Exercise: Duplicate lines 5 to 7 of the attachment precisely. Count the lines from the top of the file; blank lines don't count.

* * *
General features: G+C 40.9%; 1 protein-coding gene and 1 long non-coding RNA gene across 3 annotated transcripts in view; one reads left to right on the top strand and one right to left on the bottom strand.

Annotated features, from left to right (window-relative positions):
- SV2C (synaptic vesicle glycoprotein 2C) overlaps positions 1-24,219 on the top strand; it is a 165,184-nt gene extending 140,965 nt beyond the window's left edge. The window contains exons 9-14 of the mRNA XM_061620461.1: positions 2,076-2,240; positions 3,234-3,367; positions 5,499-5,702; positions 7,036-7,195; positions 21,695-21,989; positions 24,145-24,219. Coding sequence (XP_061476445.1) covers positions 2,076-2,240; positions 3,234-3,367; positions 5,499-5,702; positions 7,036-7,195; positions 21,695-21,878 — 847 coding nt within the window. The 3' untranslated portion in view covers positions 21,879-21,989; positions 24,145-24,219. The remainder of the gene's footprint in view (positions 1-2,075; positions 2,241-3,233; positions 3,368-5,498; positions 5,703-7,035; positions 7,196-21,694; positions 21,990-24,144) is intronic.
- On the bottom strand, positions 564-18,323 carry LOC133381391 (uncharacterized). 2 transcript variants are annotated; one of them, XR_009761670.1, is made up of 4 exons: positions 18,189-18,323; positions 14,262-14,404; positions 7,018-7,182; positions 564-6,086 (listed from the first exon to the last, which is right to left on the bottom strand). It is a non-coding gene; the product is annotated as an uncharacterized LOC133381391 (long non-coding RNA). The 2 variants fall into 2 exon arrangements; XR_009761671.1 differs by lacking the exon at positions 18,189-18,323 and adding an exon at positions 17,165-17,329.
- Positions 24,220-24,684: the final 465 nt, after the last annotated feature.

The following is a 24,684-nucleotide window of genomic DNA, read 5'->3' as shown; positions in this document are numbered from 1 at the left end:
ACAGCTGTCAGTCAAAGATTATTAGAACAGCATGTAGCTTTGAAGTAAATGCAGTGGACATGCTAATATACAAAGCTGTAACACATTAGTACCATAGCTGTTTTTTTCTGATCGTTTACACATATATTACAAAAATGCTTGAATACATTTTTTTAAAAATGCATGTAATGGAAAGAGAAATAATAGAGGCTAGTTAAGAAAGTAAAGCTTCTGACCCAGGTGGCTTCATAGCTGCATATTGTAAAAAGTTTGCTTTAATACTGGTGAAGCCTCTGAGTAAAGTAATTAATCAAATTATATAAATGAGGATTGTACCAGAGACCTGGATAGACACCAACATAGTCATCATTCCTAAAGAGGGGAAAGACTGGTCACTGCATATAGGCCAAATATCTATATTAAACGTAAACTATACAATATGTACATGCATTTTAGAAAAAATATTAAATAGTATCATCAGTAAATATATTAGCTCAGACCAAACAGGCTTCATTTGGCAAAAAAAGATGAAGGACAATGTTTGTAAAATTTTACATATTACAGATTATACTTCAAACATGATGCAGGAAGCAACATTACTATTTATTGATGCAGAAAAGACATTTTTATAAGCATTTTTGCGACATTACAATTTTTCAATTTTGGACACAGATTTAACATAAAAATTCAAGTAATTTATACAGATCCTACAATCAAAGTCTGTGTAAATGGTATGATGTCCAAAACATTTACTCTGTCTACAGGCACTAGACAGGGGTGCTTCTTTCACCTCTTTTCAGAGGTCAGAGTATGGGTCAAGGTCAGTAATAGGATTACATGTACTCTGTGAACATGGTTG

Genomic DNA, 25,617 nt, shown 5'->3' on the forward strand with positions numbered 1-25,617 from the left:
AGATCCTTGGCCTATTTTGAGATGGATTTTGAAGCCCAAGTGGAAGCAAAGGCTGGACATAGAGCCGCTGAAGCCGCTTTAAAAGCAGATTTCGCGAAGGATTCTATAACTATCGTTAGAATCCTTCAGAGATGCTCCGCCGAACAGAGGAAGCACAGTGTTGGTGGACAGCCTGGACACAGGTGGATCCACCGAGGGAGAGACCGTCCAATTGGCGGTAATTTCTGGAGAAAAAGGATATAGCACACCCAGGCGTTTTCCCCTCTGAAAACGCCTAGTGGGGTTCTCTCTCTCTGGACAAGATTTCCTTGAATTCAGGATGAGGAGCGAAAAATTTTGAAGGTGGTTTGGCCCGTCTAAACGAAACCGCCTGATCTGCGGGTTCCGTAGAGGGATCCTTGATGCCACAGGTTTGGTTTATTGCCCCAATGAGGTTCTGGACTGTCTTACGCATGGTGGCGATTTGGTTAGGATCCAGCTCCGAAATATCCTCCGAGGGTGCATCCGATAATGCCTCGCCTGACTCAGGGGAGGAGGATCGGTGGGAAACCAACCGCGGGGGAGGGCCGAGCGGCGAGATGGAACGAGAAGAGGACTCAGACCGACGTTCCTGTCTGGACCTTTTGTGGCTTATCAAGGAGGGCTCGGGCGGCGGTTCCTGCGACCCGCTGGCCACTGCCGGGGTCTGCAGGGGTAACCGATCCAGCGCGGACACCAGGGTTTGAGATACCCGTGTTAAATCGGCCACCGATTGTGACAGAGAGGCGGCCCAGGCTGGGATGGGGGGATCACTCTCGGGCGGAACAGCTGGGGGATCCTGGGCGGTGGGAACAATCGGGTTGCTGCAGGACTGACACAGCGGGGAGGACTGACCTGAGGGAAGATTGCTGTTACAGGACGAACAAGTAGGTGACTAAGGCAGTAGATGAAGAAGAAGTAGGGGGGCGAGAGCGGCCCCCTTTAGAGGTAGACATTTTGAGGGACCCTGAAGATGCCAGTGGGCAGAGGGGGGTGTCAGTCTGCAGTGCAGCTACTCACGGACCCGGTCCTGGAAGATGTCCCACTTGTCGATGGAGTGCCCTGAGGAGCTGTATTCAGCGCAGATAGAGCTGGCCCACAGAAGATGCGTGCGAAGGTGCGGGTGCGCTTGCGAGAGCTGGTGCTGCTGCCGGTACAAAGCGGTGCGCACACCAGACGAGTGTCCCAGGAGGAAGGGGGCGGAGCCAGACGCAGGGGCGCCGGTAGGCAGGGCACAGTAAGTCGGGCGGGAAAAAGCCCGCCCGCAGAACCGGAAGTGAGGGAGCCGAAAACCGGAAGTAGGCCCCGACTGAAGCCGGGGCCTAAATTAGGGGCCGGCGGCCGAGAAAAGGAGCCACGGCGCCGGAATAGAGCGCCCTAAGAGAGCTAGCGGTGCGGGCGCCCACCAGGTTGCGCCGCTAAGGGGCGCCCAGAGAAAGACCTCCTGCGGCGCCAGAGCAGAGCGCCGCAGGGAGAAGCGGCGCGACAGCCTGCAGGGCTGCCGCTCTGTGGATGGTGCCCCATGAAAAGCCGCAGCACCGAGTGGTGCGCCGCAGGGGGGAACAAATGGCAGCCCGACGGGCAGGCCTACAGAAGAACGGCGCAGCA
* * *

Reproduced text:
- Positions 24,220-24,684: the final 465 nt, after the last annotated feature.

The following is a 24,684-nucleotide window of genomic DNA, read 5'->3' as shown; positions in this document are numbered from 1 at the left end:
ACAGCTGTCAGTCAAAGATTATTAGAACAGCATGTAGCTTTGAAGTAAATGCAGTGGACATGCTAATATACAAAGCTGTAACACATTAGTACCATAGCTGTTTTTTTCTGATCGTTTACACATATATTACAAAAATGCTTGAATACATTTTTTTAAAAATGCATGTAATGGAAAGAGAAATAATAGAGGCTAGTTAAGAAAGTAAAGCTTCTGACCCAGGTGGCTTCATAGCTGCATATTGTAAAAAGTTTGCTTTAATACTGGTGAAGCCTCTGAGTAAAGTAATTAATCAAATTATATAAATGAGGATTGTACCAGAGACCTGGATAGACACCAACATAGTCATCATTCCTAAAGAGGGGAAAGACTGGTCACTGCATATAGGCCAAATATCTATATTAAACGTAAACTATACAATATGTACATGCATTTTAGAAAAAATATTAAATAGTATCATCAGTAAATATATTAGCTCAGACCAAACAGGCTTCATTTGGCAAAAAAAGATGAAGGACAATGTTTGTAAAATTTTACATATTACAGATTATACTTCAAACATGATGCAGGAAGCAACATTACTATTTATTGATGCAGAAAAGACATTTTTATAAGCATTTTTGCGACATTACAATTTTTCAATTTTGGACACAGATTTAACATAAAAATTCAAGTAATTTATACAGATCCTACAATCAAAGTCTGTGTAAATGGTATGATGTCCAAAACATTTACTCTGTCTACAGGCACTAGACAGGGGTGCTTCTTTCACCTCTTTTCAGAGGTCAGAGTATGGGTCAAGGTCAGTAATAGGATTACATGTACTCTGTGAACATGGTTG